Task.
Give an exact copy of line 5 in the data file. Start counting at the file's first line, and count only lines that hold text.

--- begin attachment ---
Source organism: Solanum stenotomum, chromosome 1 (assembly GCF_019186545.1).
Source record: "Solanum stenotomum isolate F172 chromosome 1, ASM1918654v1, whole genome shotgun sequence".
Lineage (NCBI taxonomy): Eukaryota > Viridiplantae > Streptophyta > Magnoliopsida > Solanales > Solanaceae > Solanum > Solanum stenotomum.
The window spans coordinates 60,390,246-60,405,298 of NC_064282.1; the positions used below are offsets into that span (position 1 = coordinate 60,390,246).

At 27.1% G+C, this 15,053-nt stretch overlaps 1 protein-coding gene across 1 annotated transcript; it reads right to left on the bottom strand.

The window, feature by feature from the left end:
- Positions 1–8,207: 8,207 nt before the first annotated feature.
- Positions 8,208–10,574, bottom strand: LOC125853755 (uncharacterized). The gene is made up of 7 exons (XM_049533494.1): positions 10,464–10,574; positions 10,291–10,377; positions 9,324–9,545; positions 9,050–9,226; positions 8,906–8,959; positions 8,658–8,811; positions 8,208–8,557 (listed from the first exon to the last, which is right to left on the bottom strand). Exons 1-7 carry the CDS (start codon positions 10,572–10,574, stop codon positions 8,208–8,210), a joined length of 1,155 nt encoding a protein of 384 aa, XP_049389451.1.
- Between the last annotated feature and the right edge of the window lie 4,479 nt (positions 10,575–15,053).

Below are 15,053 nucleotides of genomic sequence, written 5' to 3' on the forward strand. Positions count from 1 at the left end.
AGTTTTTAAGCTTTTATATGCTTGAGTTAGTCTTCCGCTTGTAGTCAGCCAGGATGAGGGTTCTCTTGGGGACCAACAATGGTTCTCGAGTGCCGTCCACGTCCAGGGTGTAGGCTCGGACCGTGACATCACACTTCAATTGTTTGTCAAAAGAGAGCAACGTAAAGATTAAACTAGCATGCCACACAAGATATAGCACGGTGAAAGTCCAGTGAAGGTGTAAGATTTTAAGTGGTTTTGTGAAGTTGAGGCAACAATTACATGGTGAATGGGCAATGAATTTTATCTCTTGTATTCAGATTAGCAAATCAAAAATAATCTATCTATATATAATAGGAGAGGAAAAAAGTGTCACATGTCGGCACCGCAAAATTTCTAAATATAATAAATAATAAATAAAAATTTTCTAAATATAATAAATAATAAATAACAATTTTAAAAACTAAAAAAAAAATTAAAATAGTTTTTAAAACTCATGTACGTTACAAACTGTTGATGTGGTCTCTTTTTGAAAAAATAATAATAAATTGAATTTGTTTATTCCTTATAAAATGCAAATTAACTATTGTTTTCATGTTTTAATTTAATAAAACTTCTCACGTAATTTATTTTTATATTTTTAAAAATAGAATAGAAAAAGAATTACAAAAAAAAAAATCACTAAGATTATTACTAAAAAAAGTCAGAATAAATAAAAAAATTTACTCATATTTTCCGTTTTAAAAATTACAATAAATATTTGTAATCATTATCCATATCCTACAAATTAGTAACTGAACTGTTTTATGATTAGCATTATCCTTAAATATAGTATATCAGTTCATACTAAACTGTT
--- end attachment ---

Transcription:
At 27.1% G+C, this 15,053-nt stretch overlaps 1 protein-coding gene across 1 annotated transcript; it reads right to left on the bottom strand.